“Pesky pimples can occur in some awkward places and whilst the face gets the most attention, other areas can be affected too including under the breasts, the back and the bottom,” says Paul Banwell, Consultant Cosmetic Surgeon and Skin Specialist, from the Banwell Clinic.
According to Banwell these areas are prone to increased sebum production, (in other words sweat) and in turn this can lead to clogged pores and dreaded breakouts.
“Acne on various parts of the body occurs for the same reasons as facial acne, an initial blockage of the pore caused by cells, skin debris and sebum blocking the entrance to the pore. Some of these blockages progress, due to inflammation and bacteria, into various forms of the acne spot,” adds Dr Mervyn Patterson, Founder, Woodford Medical.
Stress can also play a part as it triggers your body to produce cortisol, which then stimulates your oil glands to create acne-causing testosterone.
So what can we do about it?
Switch up your workout gear
Choose lightweight, loose-fitting clothing made of cotton or other natural fabrics which allow your skin to breathe while you’re burpee-ing, and are less likely to cause friction, another factor which causes breakouts.
“If you are getting acne on your bottom, perhaps check the underwear your using and opt for a lighter, more breathable material,” adds Dr Patterson.
Shower straight after exercise
Sounds obvious right? “Dried sweat that is not washed away encourages and harbours bacterial growth which can predispose to breakouts,” explains Paul Banwell.
Change your shower routine
Shampoo and conditioner lingering on your skin could be irritating the pores on your back. When the oils from conditioner are allowed to sit on the skin, they can easily clog up those open pores leading to breakouts. So after washing your hair make sure you also rinse your back and boobs properly.
Cleanse, cleanse, cleanse
Dr Patterson recommends cleansing the skin with a salicylic wash. “My personal recommendation is Epionce Lytic Gel Cleanser, an effective concentration of salicylic combined with ingredients that help repair the skin barrier,” he says.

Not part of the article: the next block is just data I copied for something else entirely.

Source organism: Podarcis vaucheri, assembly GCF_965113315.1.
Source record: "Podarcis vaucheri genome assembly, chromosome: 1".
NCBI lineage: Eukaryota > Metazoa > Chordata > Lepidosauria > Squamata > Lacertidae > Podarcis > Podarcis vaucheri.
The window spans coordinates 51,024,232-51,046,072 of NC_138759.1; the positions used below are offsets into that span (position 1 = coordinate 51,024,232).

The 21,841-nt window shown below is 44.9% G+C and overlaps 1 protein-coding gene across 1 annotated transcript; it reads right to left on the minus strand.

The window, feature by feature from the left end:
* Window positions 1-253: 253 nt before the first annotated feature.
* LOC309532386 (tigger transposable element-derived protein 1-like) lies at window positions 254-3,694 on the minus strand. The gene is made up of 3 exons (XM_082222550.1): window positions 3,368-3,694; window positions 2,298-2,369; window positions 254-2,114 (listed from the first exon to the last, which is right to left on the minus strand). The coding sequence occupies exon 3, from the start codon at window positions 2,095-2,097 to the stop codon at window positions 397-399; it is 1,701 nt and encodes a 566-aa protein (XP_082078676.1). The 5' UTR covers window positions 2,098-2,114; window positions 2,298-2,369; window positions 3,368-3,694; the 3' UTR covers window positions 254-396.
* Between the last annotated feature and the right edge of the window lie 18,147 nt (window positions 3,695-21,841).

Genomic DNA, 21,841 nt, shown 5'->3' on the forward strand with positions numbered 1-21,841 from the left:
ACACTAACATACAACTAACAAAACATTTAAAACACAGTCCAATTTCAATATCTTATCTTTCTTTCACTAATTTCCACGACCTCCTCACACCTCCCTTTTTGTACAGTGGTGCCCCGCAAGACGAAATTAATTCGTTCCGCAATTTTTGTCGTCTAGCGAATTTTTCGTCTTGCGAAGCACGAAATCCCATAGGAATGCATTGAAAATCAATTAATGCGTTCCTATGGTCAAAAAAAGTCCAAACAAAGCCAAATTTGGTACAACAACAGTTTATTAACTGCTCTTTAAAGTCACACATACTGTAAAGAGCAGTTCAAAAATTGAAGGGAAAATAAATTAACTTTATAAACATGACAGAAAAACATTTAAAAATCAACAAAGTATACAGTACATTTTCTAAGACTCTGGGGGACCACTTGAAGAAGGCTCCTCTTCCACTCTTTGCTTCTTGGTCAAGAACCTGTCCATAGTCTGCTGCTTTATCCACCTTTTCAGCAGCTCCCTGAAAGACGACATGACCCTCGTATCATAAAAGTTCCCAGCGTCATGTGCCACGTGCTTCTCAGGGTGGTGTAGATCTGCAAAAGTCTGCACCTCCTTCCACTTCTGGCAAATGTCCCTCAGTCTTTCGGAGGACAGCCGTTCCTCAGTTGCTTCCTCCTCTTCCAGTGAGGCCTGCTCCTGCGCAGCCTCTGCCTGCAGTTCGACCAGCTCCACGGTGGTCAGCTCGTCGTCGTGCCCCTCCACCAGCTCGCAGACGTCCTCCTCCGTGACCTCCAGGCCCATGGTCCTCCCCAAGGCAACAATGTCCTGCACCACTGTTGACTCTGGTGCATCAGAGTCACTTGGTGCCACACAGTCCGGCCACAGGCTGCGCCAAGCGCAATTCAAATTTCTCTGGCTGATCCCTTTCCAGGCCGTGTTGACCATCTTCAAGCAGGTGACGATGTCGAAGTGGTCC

Paul Banwell suggests topical treatments with Dermalux LED light, microdermabrasion, hydroxacid washes and enzymes reactivators (peels) could also be effective.
Up your water intake
“Drinking plenty of water is necessary because hydration is essential for optimum physiological functioning of the skin and to optimise all biological processes and immune protection,” says Banwell.
Swap your sun screen
It always worth looking at direct local causes when one gets body acne,” suggests Dr Patterson. “If it is occurring on the body, particularly when on or after a sunny holiday, it may well be a combination of additional sweating and sun screen.
He suggests looking for a high quality UV protection such as Epionce Daily Shield SPF 50 which has a low incidence of causing problems on your acne prone areas.
“And be sure to shower as soon as you get in out of the sun,” he adds.
Don’t scrub too hard
Though it is tempting to scrub and exfoliate, Dr Patterson warns that this could make things worse. “Resist the temptation though to over cleanse or exfoliate as this can simply strip away important lipids and dry the skin,” he explains. “Disrupting the skin barrier in this way sets off further problems of oiliness, and inflammation risking further outbreaks.”
Drink your way to clearer skin
Skin expert Paul Banwell recommends Skinade, the UK’s leading liquid collagen drink. “This pocket rocket treatment has a high tech formulation packed with goodies. It helps soothe the skin with anti-inflammatories, reduce breakouts and fortifies the skin barrier with immune protectants,” he explains.
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